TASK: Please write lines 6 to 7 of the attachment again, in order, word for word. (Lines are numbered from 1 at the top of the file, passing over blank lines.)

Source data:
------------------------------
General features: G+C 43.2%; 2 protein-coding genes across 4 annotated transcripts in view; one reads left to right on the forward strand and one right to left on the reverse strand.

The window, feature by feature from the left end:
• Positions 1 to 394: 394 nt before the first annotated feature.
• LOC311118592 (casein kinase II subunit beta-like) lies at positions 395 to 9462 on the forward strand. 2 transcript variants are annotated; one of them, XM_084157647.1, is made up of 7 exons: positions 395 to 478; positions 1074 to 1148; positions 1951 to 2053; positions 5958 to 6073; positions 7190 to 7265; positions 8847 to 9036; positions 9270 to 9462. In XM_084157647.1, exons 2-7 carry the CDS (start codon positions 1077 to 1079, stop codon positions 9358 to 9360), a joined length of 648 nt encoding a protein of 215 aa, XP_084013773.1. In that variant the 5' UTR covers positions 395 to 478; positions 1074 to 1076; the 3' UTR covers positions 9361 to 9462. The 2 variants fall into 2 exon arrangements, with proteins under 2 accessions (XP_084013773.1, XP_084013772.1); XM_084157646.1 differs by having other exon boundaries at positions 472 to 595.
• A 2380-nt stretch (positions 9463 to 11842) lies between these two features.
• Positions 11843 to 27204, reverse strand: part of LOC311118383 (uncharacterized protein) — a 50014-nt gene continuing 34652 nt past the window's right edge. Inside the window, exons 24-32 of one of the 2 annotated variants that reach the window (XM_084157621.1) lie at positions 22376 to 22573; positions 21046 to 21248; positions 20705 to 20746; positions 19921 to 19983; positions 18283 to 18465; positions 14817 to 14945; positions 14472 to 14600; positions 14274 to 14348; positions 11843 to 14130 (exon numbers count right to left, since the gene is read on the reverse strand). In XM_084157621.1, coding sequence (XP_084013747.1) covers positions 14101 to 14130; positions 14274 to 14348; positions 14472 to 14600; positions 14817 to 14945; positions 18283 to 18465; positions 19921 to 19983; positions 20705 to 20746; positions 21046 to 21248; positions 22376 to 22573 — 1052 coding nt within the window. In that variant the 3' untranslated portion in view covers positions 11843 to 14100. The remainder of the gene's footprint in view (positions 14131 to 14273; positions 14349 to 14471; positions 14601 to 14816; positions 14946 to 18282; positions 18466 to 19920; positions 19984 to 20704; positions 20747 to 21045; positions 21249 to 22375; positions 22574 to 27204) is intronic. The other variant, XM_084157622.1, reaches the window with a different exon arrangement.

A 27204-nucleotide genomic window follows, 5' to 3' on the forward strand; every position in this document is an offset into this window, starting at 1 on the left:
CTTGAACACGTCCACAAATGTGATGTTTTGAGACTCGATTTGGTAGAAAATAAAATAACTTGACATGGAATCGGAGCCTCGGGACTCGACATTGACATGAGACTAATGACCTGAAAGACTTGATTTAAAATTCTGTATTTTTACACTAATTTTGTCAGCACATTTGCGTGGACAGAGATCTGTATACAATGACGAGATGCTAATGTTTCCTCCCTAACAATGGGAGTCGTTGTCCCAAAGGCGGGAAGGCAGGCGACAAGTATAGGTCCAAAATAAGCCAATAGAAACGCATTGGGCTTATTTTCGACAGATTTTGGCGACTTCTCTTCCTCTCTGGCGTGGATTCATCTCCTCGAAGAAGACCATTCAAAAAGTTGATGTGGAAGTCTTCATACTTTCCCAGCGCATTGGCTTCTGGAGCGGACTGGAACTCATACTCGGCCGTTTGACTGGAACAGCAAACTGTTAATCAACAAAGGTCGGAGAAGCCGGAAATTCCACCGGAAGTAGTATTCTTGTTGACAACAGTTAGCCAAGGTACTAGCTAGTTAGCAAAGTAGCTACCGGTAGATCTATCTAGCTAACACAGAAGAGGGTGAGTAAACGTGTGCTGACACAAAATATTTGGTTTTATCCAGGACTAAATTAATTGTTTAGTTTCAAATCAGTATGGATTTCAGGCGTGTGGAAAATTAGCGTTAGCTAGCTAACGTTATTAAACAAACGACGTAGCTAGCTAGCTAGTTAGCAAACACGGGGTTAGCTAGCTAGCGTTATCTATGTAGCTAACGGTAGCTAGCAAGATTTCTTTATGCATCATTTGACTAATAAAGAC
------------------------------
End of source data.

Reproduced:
• Positions 11843 to 27204, reverse strand: part of LOC311118383 (uncharacterized protein) — a 50014-nt gene continuing 34652 nt past the window's right edge. Inside the window, exons 24-32 of one of the 2 annotated variants that reach the window (XM_084157621.1) lie at positions 22376 to 22573; positions 21046 to 21248; positions 20705 to 20746; positions 19921 to 19983; positions 18283 to 18465; positions 14817 to 14945; positions 14472 to 14600; positions 14274 to 14348; positions 11843 to 14130 (exon numbers count right to left, since the gene is read on the reverse strand). In XM_084157621.1, coding sequence (XP_084013747.1) covers positions 14101 to 14130; positions 14274 to 14348; positions 14472 to 14600; positions 14817 to 14945; positions 18283 to 18465; positions 19921 to 19983; positions 20705 to 20746; positions 21046 to 21248; positions 22376 to 22573 — 1052 coding nt within the window. In that variant the 3' untranslated portion in view covers positions 11843 to 14100. The remainder of the gene's footprint in view (positions 14131 to 14273; positions 14349 to 14471; positions 14601 to 14816; positions 14946 to 18282; positions 18466 to 19920; positions 19984 to 20704; positions 20747 to 21045; positions 21249 to 22375; positions 22574 to 27204) is intronic. The other variant, XM_084157622.1, reaches the window with a different exon arrangement.

A 27204-nucleotide genomic window follows, 5' to 3' on the forward strand; every position in this document is an offset into this window, starting at 1 on the left: